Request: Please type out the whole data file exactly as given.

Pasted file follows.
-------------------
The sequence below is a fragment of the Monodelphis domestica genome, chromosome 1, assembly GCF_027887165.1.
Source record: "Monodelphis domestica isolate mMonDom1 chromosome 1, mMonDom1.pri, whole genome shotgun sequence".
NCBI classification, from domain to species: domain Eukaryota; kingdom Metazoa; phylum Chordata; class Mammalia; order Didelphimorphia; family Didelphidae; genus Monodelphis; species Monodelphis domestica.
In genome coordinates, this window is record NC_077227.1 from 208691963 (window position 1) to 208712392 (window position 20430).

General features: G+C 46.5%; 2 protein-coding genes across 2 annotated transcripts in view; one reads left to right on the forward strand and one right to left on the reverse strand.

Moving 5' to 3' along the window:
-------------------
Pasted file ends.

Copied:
The sequence below is a fragment of the Monodelphis domestica genome, chromosome 1, assembly GCF_027887165.1.
Source record: "Monodelphis domestica isolate mMonDom1 chromosome 1, mMonDom1.pri, whole genome shotgun sequence".
NCBI classification, from domain to species: domain Eukaryota; kingdom Metazoa; phylum Chordata; class Mammalia; order Didelphimorphia; family Didelphidae; genus Monodelphis; species Monodelphis domestica.
In genome coordinates, this window is record NC_077227.1 from 208691963 (window position 1) to 208712392 (window position 20430).

General features: G+C 46.5%; 2 protein-coding genes across 2 annotated transcripts in view; one reads left to right on the forward strand and one right to left on the reverse strand.

Moving 5' to 3' along the window: